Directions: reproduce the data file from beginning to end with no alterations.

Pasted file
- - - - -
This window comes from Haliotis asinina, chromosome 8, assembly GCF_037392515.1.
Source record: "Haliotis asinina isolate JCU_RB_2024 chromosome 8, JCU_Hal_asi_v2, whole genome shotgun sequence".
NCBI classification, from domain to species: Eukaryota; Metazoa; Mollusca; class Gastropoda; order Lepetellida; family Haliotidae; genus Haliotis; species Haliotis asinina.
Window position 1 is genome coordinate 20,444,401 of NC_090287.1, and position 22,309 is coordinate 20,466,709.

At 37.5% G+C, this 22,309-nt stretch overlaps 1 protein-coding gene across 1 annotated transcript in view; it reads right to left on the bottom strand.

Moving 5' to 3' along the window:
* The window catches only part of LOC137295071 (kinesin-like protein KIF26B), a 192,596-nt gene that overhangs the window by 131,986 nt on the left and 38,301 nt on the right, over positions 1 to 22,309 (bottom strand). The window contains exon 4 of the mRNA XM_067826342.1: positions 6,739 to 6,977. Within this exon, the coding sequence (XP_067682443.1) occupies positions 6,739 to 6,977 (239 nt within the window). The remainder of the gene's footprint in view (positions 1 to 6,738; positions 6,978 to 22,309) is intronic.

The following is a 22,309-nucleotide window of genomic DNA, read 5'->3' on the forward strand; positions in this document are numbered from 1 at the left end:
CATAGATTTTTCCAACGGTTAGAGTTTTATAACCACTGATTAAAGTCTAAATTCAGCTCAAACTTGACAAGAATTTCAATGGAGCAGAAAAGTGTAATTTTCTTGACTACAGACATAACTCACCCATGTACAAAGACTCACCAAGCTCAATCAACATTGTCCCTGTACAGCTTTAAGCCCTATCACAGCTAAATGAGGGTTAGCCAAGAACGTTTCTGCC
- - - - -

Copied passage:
This window comes from Haliotis asinina, chromosome 8, assembly GCF_037392515.1.
Source record: "Haliotis asinina isolate JCU_RB_2024 chromosome 8, JCU_Hal_asi_v2, whole genome shotgun sequence".
NCBI classification, from domain to species: Eukaryota; Metazoa; Mollusca; class Gastropoda; order Lepetellida; family Haliotidae; genus Haliotis; species Haliotis asinina.
Window position 1 is genome coordinate 20,444,401 of NC_090287.1, and position 22,309 is coordinate 20,466,709.

At 37.5% G+C, this 22,309-nt stretch overlaps 1 protein-coding gene across 1 annotated transcript in view; it reads right to left on the bottom strand.

Moving 5' to 3' along the window:
* The window catches only part of LOC137295071 (kinesin-like protein KIF26B), a 192,596-nt gene that overhangs the window by 131,986 nt on the left and 38,301 nt on the right, over positions 1 to 22,309 (bottom strand). The window contains exon 4 of the mRNA XM_067826342.1: positions 6,739 to 6,977. Within this exon, the coding sequence (XP_067682443.1) occupies positions 6,739 to 6,977 (239 nt within the window). The remainder of the gene's footprint in view (positions 1 to 6,738; positions 6,978 to 22,309) is intronic.

The following is a 22,309-nucleotide window of genomic DNA, read 5'->3' on the forward strand; positions in this document are numbered from 1 at the left end:
CATAGATTTTTCCAACGGTTAGAGTTTTATAACCACTGATTAAAGTCTAAATTCAGCTCAAACTTGACAAGAATTTCAATGGAGCAGAAAAGTGTAATTTTCTTGACTACAGACATAACTCACCCATGTACAAAGACTCACCAAGCTCAATCAACATTGTCCCTGTACAGCTTTAAGCCCTATCACAGCTAAATGAGGGTTAGCCAAGAACGTTTCTGCC